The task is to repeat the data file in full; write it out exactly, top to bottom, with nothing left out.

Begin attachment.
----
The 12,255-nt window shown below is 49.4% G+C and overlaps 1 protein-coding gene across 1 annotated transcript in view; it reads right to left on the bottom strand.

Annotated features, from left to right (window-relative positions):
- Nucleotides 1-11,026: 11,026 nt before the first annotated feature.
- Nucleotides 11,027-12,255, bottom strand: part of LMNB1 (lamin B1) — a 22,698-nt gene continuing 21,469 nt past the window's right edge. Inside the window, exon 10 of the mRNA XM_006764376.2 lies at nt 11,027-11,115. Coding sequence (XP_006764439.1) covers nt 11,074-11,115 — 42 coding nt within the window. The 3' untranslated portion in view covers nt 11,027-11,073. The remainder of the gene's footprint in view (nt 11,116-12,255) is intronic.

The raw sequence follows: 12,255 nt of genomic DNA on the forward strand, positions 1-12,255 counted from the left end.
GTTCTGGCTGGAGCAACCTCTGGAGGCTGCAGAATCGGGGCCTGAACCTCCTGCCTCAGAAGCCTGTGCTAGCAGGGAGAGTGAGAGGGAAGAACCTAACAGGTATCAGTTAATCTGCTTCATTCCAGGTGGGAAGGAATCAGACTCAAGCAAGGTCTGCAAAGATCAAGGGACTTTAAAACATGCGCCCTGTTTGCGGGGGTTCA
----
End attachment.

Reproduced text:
The 12,255-nt window shown below is 49.4% G+C and overlaps 1 protein-coding gene across 1 annotated transcript in view; it reads right to left on the bottom strand.

Annotated features, from left to right (window-relative positions):
- Nucleotides 1-11,026: 11,026 nt before the first annotated feature.
- Nucleotides 11,027-12,255, bottom strand: part of LMNB1 (lamin B1) — a 22,698-nt gene continuing 21,469 nt past the window's right edge. Inside the window, exon 10 of the mRNA XM_006764376.2 lies at nt 11,027-11,115. Coding sequence (XP_006764439.1) covers nt 11,074-11,115 — 42 coding nt within the window. The 3' untranslated portion in view covers nt 11,027-11,073. The remainder of the gene's footprint in view (nt 11,116-12,255) is intronic.

The raw sequence follows: 12,255 nt of genomic DNA on the forward strand, positions 1-12,255 counted from the left end.
GTTCTGGCTGGAGCAACCTCTGGAGGCTGCAGAATCGGGGCCTGAACCTCCTGCCTCAGAAGCCTGTGCTAGCAGGGAGAGTGAGAGGGAAGAACCTAACAGGTATCAGTTAATCTGCTTCATTCCAGGTGGGAAGGAATCAGACTCAAGCAAGGTCTGCAAAGATCAAGGGACTTTAAAACATGCGCCCTGTTTGCGGGGGTTCA